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Stefan Sorge

Teachers are key members of the education system, as they are the ones responsible for designing quality teaching. On the way from being a first-year student to becoming a teacher who designs instruction that fosters learning and motivates students, teacher training plays a central role, since it is precisely here that the theoretical foundations are laid for a career in the teaching profession. Once prospective teachers have mastered the transition from their own school days to university, they have the opportunity to develop their professional knowledge in formal learning opportunities during their studies. The use of these learning opportunities depends on the interplay of students' cognitive abilities and motivational attitudes. The aim of the study presented in the following was therefore to gain insights into possible influencing factors for a positive development in physics teacher training.

Academic success at the beginning of studies

In the transition from school to university, first-year students are confronted with the demands and learning environment of the university for the first time. This leads to a comparison with their own expectations of the subject, their studies and their own role as students. This comparison is made more difficult by the fact that introductory courses in physics are open to students from various study groups (e.g. majoring students and teacher training students). Only after the entrance phase ("gatekeeper courses") has been successfully completed can further development take place in the course of studies. In order to be successful in this phase, students not only require social and personal prerequisites, but also cognitive skills and prior content knowledge. In a study with N = 158 first semester physics students, predominantly cognitive skills were found important to pass the introductory course. The level of prior content knowledge at the beginning of the studies has no additional influence on whether or not the introductory course is successfully completed. A more detailed analysis of successful students, however, showed that prior content knowledge is essential to optimally pass the introductory session.

Development over the course of teacher training

In the course of their teacher training, prospective teachers attend various learning opportunities to develop the central aspects of professional knowledge: content knowledge, pedagogical content knowledge and pedagogical knowledge. Only through the combined use of all three knowledge facets are teachers able to plan, enact and reflect on high-quality teaching. In order to capture these three central aspects of professional knowledge, the project "Measuring the professional knowledge of preservice mathematics and science teachers" (German acronym: KiL) at the IPN has developed corresponding test instruments for biology, chemistry, mathematics and physics. A cross-sectional study with N = 200 prospective physics teachers, showed that content, pedagogical content and pedagogical knowledge develop successively during the course of teacher training. In addition to lectures and seminars, classroom observations also have a significant effect on the level of existing professional knowledge.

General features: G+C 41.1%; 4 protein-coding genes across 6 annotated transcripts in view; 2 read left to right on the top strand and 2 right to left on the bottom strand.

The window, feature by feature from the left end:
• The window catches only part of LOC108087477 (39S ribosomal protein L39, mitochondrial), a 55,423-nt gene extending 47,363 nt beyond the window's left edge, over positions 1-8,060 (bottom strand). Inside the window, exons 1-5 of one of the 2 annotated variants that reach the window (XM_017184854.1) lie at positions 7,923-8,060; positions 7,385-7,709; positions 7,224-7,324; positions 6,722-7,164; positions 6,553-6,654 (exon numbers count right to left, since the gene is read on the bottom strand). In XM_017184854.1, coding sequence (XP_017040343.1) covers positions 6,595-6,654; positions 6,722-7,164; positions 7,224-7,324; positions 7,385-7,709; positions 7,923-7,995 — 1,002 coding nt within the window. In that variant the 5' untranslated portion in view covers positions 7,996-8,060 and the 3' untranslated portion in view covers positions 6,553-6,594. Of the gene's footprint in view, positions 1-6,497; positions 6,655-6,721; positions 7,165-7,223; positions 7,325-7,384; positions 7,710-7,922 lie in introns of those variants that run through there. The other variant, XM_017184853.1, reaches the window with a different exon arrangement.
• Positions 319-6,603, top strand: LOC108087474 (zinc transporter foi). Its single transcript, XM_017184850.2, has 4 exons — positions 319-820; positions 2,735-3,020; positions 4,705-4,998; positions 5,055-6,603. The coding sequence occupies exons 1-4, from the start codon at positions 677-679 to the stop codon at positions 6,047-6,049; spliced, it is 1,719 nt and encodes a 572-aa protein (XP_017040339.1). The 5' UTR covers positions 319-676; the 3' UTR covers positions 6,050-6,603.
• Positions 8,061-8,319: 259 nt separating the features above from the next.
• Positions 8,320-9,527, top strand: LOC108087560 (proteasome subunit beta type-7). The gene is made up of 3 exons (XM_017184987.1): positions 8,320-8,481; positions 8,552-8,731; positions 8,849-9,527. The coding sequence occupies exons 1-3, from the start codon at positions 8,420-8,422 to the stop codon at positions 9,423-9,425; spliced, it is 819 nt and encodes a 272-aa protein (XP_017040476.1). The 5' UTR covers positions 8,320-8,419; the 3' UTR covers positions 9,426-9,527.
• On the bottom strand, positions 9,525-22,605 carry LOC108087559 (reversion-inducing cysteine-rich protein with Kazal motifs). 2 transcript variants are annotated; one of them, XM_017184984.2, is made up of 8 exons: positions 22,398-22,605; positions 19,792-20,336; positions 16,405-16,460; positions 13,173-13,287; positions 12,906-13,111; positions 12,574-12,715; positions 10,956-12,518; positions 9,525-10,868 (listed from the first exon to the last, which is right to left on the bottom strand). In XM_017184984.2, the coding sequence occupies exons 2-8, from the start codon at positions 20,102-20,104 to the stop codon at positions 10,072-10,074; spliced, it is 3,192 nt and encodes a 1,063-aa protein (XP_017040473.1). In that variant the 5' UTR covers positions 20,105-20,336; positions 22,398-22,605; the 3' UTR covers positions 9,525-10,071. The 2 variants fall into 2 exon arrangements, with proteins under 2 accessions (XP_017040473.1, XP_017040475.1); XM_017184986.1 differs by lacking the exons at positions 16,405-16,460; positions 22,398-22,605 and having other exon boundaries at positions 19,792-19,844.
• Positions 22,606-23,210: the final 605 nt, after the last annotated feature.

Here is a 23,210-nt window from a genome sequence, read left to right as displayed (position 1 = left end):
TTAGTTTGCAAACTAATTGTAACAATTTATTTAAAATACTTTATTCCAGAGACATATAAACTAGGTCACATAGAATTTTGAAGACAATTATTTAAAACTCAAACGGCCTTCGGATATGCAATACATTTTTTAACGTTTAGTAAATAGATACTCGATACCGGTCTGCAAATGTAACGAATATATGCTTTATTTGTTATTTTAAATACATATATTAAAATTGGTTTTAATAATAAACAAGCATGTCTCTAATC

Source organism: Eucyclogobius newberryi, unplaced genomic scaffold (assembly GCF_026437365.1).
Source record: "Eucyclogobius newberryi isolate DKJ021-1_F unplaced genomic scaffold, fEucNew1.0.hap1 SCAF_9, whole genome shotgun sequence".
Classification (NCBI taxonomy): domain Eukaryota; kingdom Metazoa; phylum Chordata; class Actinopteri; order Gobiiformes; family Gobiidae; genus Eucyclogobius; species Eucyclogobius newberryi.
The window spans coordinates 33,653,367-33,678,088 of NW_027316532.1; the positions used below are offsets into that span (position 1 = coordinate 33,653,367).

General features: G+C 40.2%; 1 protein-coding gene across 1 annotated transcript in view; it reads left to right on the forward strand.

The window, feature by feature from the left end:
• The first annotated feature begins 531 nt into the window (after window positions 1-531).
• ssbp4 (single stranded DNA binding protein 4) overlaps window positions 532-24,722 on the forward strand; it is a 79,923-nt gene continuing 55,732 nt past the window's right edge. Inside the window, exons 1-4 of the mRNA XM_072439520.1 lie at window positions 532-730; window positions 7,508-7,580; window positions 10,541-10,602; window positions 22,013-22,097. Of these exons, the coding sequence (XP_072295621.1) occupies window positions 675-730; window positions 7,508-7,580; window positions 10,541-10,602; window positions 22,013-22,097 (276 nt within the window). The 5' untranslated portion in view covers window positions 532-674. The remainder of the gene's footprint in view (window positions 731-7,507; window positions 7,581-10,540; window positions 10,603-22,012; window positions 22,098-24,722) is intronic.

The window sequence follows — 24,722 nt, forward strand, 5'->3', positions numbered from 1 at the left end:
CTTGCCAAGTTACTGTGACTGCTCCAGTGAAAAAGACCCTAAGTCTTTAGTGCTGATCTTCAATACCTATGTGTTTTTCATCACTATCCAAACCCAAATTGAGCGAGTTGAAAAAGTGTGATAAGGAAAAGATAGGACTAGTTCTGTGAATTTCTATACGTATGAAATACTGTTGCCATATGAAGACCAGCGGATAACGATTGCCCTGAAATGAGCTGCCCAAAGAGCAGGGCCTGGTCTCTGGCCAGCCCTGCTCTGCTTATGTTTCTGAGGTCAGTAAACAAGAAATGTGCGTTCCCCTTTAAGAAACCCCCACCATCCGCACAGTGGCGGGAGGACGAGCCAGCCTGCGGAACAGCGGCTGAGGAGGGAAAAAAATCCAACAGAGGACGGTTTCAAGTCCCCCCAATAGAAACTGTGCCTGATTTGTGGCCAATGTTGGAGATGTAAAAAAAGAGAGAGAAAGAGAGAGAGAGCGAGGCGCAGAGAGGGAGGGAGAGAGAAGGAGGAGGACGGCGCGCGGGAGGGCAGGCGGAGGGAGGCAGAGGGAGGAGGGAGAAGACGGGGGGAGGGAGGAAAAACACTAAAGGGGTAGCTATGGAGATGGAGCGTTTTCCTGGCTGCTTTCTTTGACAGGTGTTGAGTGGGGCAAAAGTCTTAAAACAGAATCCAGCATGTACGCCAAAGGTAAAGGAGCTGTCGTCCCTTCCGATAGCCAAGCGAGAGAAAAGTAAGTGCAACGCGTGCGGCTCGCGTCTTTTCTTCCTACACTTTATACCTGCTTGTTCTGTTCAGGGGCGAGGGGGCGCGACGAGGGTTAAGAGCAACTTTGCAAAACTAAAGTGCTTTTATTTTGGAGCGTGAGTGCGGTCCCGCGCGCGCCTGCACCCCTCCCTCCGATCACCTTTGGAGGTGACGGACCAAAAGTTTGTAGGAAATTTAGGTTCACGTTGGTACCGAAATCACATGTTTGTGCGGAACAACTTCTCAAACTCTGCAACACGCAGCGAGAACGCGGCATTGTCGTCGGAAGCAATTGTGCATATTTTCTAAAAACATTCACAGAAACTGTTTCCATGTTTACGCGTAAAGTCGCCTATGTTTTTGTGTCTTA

Interaction of achievement and motivation

To optimally foster the motivation of their students, teachers not only need adequate professional knowledge, but also supportive motivational attitudes. When designing learning opportunities in university teacher education, one should therefore consider both the fostering of knowledge and the positive development of motivational attitudes such as self-concept or interest. However, joint fostering is challenging because achievement and motivation influence each other in their development. Teacher training students, for example, determine their own self-concept in an external frame of reference by comparing their performance with that of their fellow students (social comparisons). On the other hand, achievement in different domains are compared with each other in an internal frame of reference (dimensional comparisons). We found indications showing that prospective physics teachers carry out social comparisons both in their content knowledge and in their pedagogical content knowledge. In addition, physics teacher students use their pedagogical content knowledge to contrast it with their self-concept in the content area.

Experimenting in a teaching-learning laboratory

The German teacher education system is based on a two-fold approach, in which the theoretical foundations are first acquired during university teacher education and then refined and applied during the introduction phase. There have, however, been efforts previously to offer more practical phases during the university phase. As an additional practical experience, so-called teaching-learning laboratories are proposed to allow a purposefully combination of theoretical considerations with the reduced complexity of practical experience with school students in a out-of-school laboratory. The interdisciplinary Master's course at Kiel University, which combines theoretical and practice-oriented aspects of teacher training, was developed and established in collaboration between the subjects of biology, chemistry and physics and the Kieler Forschungswerkstatt. Students are additionally supported in their reflection processes in the teaching-learning laboratory focusing on certain predetermined theories of science education and using an adapted reflection sheet, so that they are further prepared for their future work as teachers through this additional learning opportunity.

" The complex interplay of entry characteristics, learning opportunities attended and motivational orientations should be given greater consideration in order to optimally develop the professional knowledge of prospective physics teachers. «